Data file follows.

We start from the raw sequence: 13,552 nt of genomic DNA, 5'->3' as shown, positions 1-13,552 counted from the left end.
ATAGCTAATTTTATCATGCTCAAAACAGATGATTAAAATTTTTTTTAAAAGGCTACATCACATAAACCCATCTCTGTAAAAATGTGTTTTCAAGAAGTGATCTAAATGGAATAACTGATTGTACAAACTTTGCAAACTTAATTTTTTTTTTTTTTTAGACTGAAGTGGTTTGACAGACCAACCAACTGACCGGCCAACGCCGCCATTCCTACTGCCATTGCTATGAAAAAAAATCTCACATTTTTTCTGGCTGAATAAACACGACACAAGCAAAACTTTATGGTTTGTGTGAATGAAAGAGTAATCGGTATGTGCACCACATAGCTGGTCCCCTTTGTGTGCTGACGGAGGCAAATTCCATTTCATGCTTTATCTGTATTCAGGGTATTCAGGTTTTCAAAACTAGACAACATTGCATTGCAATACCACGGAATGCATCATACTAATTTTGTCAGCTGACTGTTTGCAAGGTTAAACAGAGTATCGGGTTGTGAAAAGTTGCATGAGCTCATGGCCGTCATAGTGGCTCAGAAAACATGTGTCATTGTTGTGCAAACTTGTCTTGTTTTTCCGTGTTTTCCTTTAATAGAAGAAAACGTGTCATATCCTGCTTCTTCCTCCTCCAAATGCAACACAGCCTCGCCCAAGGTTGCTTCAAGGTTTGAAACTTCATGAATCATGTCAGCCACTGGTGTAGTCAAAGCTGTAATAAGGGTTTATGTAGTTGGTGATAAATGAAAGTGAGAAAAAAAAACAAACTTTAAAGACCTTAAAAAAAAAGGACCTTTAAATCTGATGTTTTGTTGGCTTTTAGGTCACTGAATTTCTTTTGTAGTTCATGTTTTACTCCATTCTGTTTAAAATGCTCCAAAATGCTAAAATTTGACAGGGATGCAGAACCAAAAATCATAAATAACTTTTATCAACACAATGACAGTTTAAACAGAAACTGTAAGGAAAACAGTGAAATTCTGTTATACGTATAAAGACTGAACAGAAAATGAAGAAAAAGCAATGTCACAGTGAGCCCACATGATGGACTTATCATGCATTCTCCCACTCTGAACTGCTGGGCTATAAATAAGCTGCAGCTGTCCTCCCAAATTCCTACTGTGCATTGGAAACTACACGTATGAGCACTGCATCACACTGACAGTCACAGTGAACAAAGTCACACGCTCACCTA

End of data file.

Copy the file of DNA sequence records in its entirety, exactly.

We start from the raw sequence: 13,552 nt of genomic DNA, 5'->3' as shown, positions 1-13,552 counted from the left end.
ATAGCTAATTTTATCATGCTCAAAACAGATGATTAAAATTTTTTTTAAAAGGCTACATCACATAAACCCATCTCTGTAAAAATGTGTTTTCAAGAAGTGATCTAAATGGAATAACTGATTGTACAAACTTTGCAAACTTAATTTTTTTTTTTTTTTAGACTGAAGTGGTTTGACAGACCAACCAACTGACCGGCCAACGCCGCCATTCCTACTGCCATTGCTATGAAAAAAAATCTCACATTTTTTCTGGCTGAATAAACACGACACAAGCAAAACTTTATGGTTTGTGTGAATGAAAGAGTAATCGGTATGTGCACCACATAGCTGGTCCCCTTTGTGTGCTGACGGAGGCAAATTCCATTTCATGCTTTATCTGTATTCAGGGTATTCAGGTTTTCAAAACTAGACAACATTGCATTGCAATACCACGGAATGCATCATACTAATTTTGTCAGCTGACTGTTTGCAAGGTTAAACAGAGTATCGGGTTGTGAAAAGTTGCATGAGCTCATGGCCGTCATAGTGGCTCAGAAAACATGTGTCATTGTTGTGCAAACTTGTCTTGTTTTTCCGTGTTTTCCTTTAATAGAAGAAAACGTGTCATATCCTGCTTCTTCCTCCTCCAAATGCAACACAGCCTCGCCCAAGGTTGCTTCAAGGTTTGAAACTTCATGAATCATGTCAGCCACTGGTGTAGTCAAAGCTGTAATAAGGGTTTATGTAGTTGGTGATAAATGAAAGTGAGAAAAAAAAACAAACTTTAAAGACCTTAAAAAAAAAGGACCTTTAAATCTGATGTTTTGTTGGCTTTTAGGTCACTGAATTTCTTTTGTAGTTCATGTTTTACTCCATTCTGTTTAAAATGCTCCAAAATGCTAAAATTTGACAGGGATGCAGAACCAAAAATCATAAATAACTTTTATCAACACAATGACAGTTTAAACAGAAACTGTAAGGAAAACAGTGAAATTCTGTTATACGTATAAAGACTGAACAGAAAATGAAGAAAAAGCAATGTCACAGTGAGCCCACATGATGGACTTATCATGCATTCTCCCACTCTGAACTGCTGGGCTATAAATAAGCTGCAGCTGTCCTCCCAAATTCCTACTGTGCATTGGAAACTACACGTATGAGCACTGCATCACACTGACAGTCACAGTGAACAAAGTCACACGCTCACCTA